Respondent has maintained throughout the proceedings that Pennacchini was a "managerial" employee, not subject to the protections of the Act. NLRB v. Bell Aerospace Co., 416 U.S. 267, 289, 94 S.Ct. 1757, 40 L.Ed.2d 134 (1974). Pennacchini's job involved preparation of the union newspaper. The union contends that, in that capacity, she exercised such independence of judgment as to identify her with management. The Board expressly adopted the finding of the Administrative Law Judge that Pennacchini was not a managerial employee. 219 NLRB at 1188 n. 3.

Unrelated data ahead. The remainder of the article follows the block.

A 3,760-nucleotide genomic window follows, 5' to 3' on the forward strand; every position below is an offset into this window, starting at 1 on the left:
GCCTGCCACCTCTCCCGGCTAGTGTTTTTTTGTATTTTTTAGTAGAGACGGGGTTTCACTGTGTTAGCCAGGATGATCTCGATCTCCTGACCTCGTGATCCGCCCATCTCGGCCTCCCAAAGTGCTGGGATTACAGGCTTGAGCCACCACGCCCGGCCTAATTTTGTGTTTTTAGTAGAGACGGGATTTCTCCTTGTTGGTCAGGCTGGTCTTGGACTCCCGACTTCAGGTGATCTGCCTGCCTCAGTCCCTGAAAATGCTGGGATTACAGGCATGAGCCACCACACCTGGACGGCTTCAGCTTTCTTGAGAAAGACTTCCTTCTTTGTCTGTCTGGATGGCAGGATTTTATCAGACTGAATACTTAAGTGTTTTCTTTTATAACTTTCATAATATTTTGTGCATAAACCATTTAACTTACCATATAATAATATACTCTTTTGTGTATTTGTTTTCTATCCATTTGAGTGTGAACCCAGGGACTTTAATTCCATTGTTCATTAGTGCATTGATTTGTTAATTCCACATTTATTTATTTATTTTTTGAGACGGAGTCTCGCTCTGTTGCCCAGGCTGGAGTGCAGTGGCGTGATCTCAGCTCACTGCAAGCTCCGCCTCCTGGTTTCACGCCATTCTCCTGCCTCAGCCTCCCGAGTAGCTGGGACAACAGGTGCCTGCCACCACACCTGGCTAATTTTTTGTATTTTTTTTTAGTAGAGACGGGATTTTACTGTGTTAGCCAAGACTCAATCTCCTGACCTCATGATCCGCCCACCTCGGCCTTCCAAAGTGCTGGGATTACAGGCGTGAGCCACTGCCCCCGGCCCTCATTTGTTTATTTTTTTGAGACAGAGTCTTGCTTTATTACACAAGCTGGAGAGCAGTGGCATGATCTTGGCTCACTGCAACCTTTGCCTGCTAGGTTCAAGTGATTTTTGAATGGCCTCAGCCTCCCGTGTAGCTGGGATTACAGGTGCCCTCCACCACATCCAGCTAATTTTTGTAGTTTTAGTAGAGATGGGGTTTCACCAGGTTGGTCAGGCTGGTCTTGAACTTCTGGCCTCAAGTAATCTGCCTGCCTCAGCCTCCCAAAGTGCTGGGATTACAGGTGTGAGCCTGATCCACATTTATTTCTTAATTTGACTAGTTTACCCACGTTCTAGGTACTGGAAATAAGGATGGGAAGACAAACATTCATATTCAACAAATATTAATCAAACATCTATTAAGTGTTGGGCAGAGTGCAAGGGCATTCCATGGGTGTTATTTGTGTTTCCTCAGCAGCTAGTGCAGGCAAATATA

Our standard of review on this issue is whether the Board's decision has "warrant in the record" and a "reasonable basis in law." NLRB v. Hearst Publications, 322 U.S. 111, 131, 64 S.Ct. 851, 88 L.Ed. 1170 (1944). See also K. C. Davis, Administrative Law of the Seventies § 30.00 at 691 (1976). We find that standard to be fully met in this case. "Managerial" employees are those "who formulate, determine, and effectuate an employer's policies." Eastern Camera & Photo Corp., 140 NLRB 569, 571 (1963), cited with approval in NLRB v. Bell Aerospace Co., 416 U.S. 267, 290 n. 19, 94 S.Ct. 1757, 40 L.Ed.2d 134 (1974). The determination of an employee's managerial status "depends upon the extent of his discretion, although even the authority to exercise considerable discretion does not render an employee managerial where his decision must conform to the employer's established policy." 140 NLRB at 571. According to Pennacchini's credited testimony, she had nothing to do with the policies concerning what should be printed in the union newspaper and never decided what should be included in an article. She would always submit items suggested for publication to the union's chief executive officer for approval, and rarely (if ever) expressed an opinion to him on the substance of the articles she was directed to publish. Her other duties were to proofread collective bargaining agreements, prepare flyers and handbills, construct photographic layouts, and occasionally run the duplicating machine. She did not attend any strategy meetings of union officials.